Good one. I’m gonna need some ice for that burn. In reality, you “own” just as much of your newly saved JPEG as I own of the property rights of the above clip of Kelso from That ’70s Show rubbing salt in the wound. Zero, zilch, nada. I might as well claim that since I took a picture of your house, your car, or the Mona Lisa (I actually have that one ↓) that I now own them. This guy gets it. Jokes aside, what NFT technology does is allow a better way of proving ownership, validity, and scarcity for digital assets. And in a world that’s becoming more digital by the day, this is, and will continue to be, paramount as we continue to merge our real and digital lives together.
Furthermore, NFTs are useful not just for digital art, but non-digital art as well. Let me explain. Art fraud accounts for around 3% of yearly art transactions. That might not sound like a lot, until you find out that $200 billion is spent on art yearly. So that 3% becomes $6 b…b…b…billion! So how can NFT technology help with that? One great use case of NFTs is that they can be used as certificates of authentication (aka COAs). Former crypto shamer, but now turned crypto advocate, Kevin O’Leary, most known for his role on ABCs Shark Tank, explains this clearly when referencing his illustrious watch collection. He says, “You don’t know if you’re buying a fake watch when you buy a vintage watch. So an NFT can become a certificate of authentication. That’s what the big potential is…I want my own collection to have NFTs for every single watch, have them insured, and have them approved by the manufacturer. That’s the potential. And that just one use. NFTs are going to be huuuge.”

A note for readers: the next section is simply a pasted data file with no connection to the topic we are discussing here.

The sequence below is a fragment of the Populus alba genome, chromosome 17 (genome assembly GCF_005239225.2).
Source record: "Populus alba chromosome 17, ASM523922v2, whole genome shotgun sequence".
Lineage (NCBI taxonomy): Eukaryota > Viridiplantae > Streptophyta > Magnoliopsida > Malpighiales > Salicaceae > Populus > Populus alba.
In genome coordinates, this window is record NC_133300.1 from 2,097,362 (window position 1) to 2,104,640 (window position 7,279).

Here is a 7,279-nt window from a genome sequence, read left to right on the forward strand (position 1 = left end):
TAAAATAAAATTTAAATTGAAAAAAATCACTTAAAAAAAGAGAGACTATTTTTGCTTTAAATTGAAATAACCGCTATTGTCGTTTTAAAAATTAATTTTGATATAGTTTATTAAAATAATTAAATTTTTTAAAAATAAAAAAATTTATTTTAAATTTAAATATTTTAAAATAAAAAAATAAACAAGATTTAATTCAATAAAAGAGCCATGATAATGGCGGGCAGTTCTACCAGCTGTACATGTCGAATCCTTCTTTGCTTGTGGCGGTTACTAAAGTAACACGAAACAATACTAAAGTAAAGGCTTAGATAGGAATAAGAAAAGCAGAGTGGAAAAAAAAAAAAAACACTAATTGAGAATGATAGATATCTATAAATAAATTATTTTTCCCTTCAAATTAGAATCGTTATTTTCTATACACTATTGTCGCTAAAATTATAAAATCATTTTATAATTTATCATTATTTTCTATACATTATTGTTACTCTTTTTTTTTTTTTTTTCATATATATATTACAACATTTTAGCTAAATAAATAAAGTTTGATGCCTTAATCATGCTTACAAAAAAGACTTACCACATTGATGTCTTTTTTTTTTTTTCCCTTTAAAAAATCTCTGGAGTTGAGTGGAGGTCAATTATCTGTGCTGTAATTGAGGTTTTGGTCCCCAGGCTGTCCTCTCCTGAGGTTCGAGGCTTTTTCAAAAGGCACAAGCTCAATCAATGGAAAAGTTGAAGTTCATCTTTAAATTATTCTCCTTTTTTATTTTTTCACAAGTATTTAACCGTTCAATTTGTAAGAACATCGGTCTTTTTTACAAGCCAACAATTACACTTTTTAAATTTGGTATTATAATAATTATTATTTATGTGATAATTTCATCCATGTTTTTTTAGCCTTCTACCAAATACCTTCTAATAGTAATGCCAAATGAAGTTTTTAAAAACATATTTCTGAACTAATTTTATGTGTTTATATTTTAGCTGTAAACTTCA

Perpetual Royalties and Other Use Cases for NFTs
What are some of these other use cases for NFTs that O’Leary alludes to? There are many since the applications of non-fungible tokens are growing at a breakneck pace; which is partly why the phrase “blockchain fixes this” or “NFTs fix this” cross my mind so often. Here are a couple of CoinDesk articles from Jeff Wilser that go into a few ways that we may see NFTs become a bigger part of our daily lives sooner than later. Additionally, Pulitzer Prize-winning author and art critic Sebastian Smee mentions that “you can also mint physical works of art as NFTs. The point of doing this is not to displace the painting or sculpture itself. It’s to create a digital bundle of secure data about that work, including a record of its ownership, instructions about its care and display, and stipulations about how much money should go to the artist when it is resold.” Which brings me to one of the most important ways smart contract enabled NFTs are going to become a game changer; perpetual royalties for artists.